Anytime you are writing about your writing, you always want to think in terms of actions. Both the action of the plot, and more critically the action of your characters. To do this well, you must harness the power of Emotionally Charged Action Verbs.
Most dramatic writers are obsessed with dialogue. Dialogue is important, obviously, but it’s best to think of dialogue as the vehicle in which your scenes move. The engine is the actions. Doesn’t matter how slick your Porsche looks from the outside, it ain’t gonna go anywhere if it’s running on a Ford 4.2 V8 (and yes, I had to google that in order to make this metaphor work.)
Emotionally Charged Action Verbs are particularly useful when crafting a Logline because of the need for brevity. But let’s pretend the following is an excerpt from a synopsis, treatment, or outline. (More on those in another post).
A logline is a one to three sentence summary of the main elements of your story told in an emotionally engaging way. Think of it as your ultimate elevator pitch. The term logline is mostly used in the Film/TV industry, but I find it useful for any type of dramatic, narrative storytelling.
Loglines are incredibly useful when you’re trying to market a show, pitch an idea, or apply for grants and awards. The better you can succinctly communicate your story, the easier it is for people to jump on board.
But Loglines can also be useful for you, the writer, to help shape and heighten the arc of your characters and story. Let’s dive in. Continue reading WAYW: Loglines
One of the most important skills for a writer is being able to write ABOUT your writing. Ironically, this is often one of the hardest types of writing for writers to do, and many – if not most – do it badly.
When writers don’t know how to write about their writing it suggests a very damning truth: She hasn’t done the work to craft a strong, compelling, or emotional story. This isn’t just happenstance. Being a good writer and being able to write about your writing are tightly connected. In other words: good writers have an awareness of how their writing works. Bad writers either don’t know, or don’t care. Continue reading Writing About Your Writing (WAYW)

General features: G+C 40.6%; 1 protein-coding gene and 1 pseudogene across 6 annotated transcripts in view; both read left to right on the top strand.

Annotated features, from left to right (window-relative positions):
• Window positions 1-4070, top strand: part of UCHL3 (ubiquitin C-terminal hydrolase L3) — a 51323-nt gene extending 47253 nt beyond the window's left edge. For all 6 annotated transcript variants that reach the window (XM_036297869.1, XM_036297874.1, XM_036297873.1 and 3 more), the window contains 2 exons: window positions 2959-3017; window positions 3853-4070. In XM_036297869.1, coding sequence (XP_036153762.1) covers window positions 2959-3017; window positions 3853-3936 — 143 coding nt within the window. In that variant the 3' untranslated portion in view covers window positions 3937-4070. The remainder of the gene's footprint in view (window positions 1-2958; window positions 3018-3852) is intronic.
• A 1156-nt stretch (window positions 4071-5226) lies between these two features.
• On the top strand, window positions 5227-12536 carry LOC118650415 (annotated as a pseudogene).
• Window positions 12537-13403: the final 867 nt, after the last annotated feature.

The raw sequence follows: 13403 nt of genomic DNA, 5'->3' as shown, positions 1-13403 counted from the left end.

The term isn’t mine, but the problem is one that lots of writers fall into. The Donut Problem describes what happens when your main character is nowhere near as interesting or as active as all the characters that surround her.
The other day a random thought popped into my head: Why do superheroes so often wear capes?? I wondered if there was any literature on the purpose of capes in these superhero myths.
One thread suggested that there was a link from Zorro and/or The Three Musketeers. Those swashbucklers being the original “super heroes” of literature and, given the time periods, natural cape wearers. This then held over to Superman and beyond.
Others discussed the utility purposes of capes such as it’s assistance with aerodynamics, but at least according to one study on the phyiscs of Batman’s Cape (yes…an actual study) that seems incorrect. Other purposes include making it easy to hide or confuse enemies, being a protective shield, and acting as a symbol.
My favorite blog is this one that asks Do Superheroes Really Need Capes? The author basically decides the purpose of a cape is purely for the sake of fashion. It even goes so far as to depict some of our well-known cape-wearers looking rather silly without their capes.
I was disappointed to find that there was no deeper symbolism to be read into it. Something like “the fluid movement of capes create a sense of the ephemeral, and as such give human shapes an otherworldly form.”
So, I guess without that I’m with Edna from Pixar’s The Incredibles. As she puts it: